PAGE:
Professor Jaenichen’s proposed research project will establish a methodology of assessing and evaluating messaging practices used in the United States beginning in March 2020. The goal is to identify any systemic communication gaps with an opportunity to establish best practices for visual communication and guidelines. Prioritizing this research during the next few months means that information is currently relevant and can be effectively addressed in an evidence-based manner. This has the potential to affect human behavior by improving compliance and thereby reducing the burden on first responders and infrastructures, not only for pandemics but other disaster-related events. External funding is envisioned to build on this project and develop an international study of COVID-19 messaging, analysis the cultural and political implications of messaging tactics, and provide an evidence-based prescriptive publication detailing how stylistic elements support specific types of emergency messages, such as those around pandemics, but also wildfires, earthquakes, etc.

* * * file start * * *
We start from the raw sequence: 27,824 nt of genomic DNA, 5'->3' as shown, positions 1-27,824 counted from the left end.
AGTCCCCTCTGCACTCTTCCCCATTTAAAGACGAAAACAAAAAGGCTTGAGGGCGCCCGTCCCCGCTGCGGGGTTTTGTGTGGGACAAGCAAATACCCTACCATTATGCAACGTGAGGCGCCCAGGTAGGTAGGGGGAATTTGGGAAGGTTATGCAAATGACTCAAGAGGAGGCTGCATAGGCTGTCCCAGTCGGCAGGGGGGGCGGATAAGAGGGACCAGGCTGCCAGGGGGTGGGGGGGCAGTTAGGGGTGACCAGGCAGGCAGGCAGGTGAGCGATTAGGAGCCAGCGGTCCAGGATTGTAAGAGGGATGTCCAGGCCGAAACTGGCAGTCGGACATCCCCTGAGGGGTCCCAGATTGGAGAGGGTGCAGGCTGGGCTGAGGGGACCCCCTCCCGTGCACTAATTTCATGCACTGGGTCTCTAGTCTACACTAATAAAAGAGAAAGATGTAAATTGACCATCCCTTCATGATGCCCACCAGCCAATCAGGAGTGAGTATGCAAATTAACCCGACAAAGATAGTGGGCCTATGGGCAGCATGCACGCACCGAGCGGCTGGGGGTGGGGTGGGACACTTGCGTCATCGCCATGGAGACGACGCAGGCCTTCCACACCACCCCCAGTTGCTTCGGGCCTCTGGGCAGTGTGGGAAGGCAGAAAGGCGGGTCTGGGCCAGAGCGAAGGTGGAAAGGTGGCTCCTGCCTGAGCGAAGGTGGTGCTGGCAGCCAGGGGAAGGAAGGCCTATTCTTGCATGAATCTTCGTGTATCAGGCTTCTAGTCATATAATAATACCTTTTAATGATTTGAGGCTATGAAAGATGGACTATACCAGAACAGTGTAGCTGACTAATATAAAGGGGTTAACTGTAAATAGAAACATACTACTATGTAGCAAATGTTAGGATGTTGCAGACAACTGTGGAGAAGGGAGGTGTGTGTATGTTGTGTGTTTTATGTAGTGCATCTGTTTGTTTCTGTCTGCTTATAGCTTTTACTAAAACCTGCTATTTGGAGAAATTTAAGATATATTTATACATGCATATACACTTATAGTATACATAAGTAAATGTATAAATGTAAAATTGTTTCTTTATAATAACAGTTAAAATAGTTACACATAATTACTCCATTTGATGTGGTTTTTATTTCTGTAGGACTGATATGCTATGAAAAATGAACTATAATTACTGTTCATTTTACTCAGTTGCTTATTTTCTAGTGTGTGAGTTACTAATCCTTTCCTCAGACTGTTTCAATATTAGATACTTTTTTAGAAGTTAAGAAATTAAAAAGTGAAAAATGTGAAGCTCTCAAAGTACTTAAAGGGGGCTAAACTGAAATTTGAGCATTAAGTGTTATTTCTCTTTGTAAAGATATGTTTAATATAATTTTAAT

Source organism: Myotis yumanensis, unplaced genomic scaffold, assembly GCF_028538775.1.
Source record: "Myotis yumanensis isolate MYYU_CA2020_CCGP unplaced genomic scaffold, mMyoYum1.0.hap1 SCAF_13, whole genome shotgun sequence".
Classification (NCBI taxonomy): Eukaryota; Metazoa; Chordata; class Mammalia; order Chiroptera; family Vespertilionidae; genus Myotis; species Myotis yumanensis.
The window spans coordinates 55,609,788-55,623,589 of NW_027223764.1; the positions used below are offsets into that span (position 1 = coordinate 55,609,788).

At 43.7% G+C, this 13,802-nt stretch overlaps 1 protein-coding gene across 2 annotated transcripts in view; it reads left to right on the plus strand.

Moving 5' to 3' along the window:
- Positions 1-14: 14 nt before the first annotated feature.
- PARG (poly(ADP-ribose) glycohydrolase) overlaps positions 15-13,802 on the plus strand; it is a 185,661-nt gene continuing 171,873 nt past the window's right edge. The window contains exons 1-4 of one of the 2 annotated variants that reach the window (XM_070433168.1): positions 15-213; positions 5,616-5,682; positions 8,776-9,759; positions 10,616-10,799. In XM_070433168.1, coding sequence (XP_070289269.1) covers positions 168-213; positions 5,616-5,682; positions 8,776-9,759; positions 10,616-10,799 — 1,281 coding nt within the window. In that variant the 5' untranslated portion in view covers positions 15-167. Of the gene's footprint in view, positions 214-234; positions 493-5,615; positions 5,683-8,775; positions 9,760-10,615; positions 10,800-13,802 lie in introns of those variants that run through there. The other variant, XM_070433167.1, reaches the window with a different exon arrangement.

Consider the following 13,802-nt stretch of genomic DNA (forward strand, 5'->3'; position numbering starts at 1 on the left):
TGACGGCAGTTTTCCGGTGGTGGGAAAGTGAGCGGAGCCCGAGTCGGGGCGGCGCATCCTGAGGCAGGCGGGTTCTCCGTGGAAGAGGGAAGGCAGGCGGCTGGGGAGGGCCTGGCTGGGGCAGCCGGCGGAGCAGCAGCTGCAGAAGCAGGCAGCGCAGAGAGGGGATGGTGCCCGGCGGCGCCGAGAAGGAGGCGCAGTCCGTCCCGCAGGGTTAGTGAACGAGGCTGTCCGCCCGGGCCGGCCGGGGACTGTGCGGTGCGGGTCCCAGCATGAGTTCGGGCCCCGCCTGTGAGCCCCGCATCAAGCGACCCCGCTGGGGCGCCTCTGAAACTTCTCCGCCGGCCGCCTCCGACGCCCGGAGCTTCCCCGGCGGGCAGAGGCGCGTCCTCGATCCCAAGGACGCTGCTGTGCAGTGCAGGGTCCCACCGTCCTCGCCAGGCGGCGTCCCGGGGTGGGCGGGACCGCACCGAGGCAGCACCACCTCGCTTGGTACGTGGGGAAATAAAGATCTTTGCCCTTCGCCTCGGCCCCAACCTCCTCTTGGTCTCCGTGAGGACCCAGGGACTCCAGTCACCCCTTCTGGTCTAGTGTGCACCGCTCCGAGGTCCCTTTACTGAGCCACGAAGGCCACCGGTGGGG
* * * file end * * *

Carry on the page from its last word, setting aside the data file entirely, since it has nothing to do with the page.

Medical Humanities at Chapman University: Curriculum Development
Anna Leahy (English)
Wilkinson College is currently writing a proposal for a National Endowment for the Humanities (NEH) Humanities Connections Planning Grant and expects to follow that proposal with a proposal for an NEH Humanities Connections Implementation Grant. Under these grants, the Planning Committee will develop a new undergraduate Minor in Medical Humanities that will address some of the most pressing questions and complex problems that have long existed and have become increasingly visible as a result of the Covid-19 pandemic. As the ongoing global pandemic demonstrates, medicine, medical science, health, and well-being are inseparable from culture and society—from humans and the ways we live and work. Medical Humanities offers a meaningful bridge among disciplines and recognizes the usefulness of integrative, interdisciplinary approaches to understanding our embodied lives.
Code Becomes Palette: a data-driven public artwork on the Chapman Campus
Lindsay Shen (Escalette Collection)